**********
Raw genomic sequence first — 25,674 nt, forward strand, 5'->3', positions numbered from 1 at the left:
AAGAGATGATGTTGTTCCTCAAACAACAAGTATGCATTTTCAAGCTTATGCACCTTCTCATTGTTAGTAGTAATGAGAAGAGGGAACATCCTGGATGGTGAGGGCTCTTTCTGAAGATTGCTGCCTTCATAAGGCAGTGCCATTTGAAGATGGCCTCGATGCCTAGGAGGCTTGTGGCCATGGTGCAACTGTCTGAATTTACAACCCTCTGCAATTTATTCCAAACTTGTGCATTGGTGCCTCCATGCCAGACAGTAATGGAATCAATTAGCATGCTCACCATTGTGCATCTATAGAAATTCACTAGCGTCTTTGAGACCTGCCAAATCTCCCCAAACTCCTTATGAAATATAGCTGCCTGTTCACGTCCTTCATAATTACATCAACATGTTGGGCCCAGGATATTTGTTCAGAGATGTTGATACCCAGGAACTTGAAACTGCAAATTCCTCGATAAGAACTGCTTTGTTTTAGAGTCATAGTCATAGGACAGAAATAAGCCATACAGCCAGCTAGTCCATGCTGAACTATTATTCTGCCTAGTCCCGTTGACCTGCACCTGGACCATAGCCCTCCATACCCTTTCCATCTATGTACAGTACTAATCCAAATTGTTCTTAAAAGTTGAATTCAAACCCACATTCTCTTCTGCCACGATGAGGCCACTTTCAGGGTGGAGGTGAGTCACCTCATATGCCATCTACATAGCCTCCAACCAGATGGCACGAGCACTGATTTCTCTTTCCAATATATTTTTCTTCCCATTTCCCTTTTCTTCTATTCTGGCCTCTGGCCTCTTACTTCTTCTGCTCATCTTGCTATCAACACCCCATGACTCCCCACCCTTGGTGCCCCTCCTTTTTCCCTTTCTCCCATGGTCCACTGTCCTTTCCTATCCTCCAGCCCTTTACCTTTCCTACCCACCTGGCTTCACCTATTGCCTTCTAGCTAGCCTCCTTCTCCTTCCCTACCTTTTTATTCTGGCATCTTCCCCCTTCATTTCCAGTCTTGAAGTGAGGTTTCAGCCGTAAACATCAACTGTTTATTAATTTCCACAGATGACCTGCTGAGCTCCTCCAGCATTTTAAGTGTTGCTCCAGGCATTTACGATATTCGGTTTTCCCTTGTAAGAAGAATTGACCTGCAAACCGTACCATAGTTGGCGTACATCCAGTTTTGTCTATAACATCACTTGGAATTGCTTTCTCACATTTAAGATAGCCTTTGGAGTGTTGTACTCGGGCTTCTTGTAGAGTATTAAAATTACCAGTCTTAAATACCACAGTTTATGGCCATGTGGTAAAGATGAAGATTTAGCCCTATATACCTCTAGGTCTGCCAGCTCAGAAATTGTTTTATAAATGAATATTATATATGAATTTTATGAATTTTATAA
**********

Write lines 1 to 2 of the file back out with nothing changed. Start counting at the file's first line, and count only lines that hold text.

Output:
Raw genomic sequence first — 25,674 nt, forward strand, 5'->3', positions numbered from 1 at the left:
AAGAGATGATGTTGTTCCTCAAACAACAAGTATGCATTTTCAAGCTTATGCACCTTCTCATTGTTAGTAGTAATGAGAAGAGGGAACATCCTGGATGGTGAGGGCTCTTTCTGAAGATTGCTGCCTTCATAAGGCAGTGCCATTTGAAGATGGCCTCGATGCCTAGGAGGCTTGTGGCCATGGTGCAACTGTCTGAATTTACAACCCTCTGCAATTTATTCCAAACTTGTGCATTGGTGCCTCCATGCCAGACAGTAATGGAATCAATTAGCATGCTCACCATTGTGCATCTATAGAAATTCACTAGCGTCTTTGAGACCTGCCAAATCTCCCCAAACTCCTTATGAAATATAGCTGCCTGTTCACGTCCTTCATAATTACATCAACATGTTGGGCCCAGGATATTTGTTCAGAGATGTTGATACCCAGGAACTTGAAACTGCAAATTCCTCGATAAGAACTGCTTTGTTTTAGAGTCATAGTCATAGGACAGAAATAAGCCATACAGCCAGCTAGTCCATGCTGAACTATTATTCTGCCTAGTCCCGTTGACCTGCACCTGGACCATAGCCCTCCATACCCTTTCCATCTATGTACAGTACTAATCCAAATTGTTCTTAAAAGTTGAATTCAAACCCACATTCTCTTCTGCCACGATGAGGCCACTTTCAGGGTGGAGGTGAGTCACCTCATATGCCATCTACATAGCCTCCAACCAGATGGCACGAGCACTGATTTCTCTTTCCAATATATTTTTCTTCCCATTTCCCTTTTCTTCTATTCTGGCCTCTGGCCTCTTACTTCTTCTGCTCATCTTGCTATCAACACCCCATGACTCCCCACCCTTGGTGCCCCTCCTTTTTCCCTTTCTCCCATGGTCCACTGTCCTTTCCTATCCTCCAGCCCTTTACCTTTCCTACCCACCTGGCTTCACCTATTGCCTTCTAGCTAGCCTCCTTCTCCTTCCCTACCTTTTTATTCTGGCATCTTCCCCCTTCATTTCCAGTCTTGAAGTGAGGTTTCAGCCGTAAACATCAACTGTTTATTAATTTCCACAGATGACCTGCTGAGCTCCTCCAGCATTTTAAGTGTTGCTCCAGGCATTTACGATATTCGGTTTTCCCTTGTAAGAAGAATTGACCTGCAAACCGTACCATAGTTGGCGTACATCCAGTTTTGTCTATAACATCACTTGGAATTGCTTTCTCACATTTAAGATAGCCTTTGGAGTGTTGTACTCGGGCTTCTTGTAGAGTATTAAAATTACCAGTCTTAAATACCACAGTTTATGGCCATGTGGTAAAGATGAAGATTTAGCCCTATATACCTCTAGGTCTGCCAGCTCAGAAATTGTTTTATAAATGAATATTATATATGAATTTTATGAATTTTATAA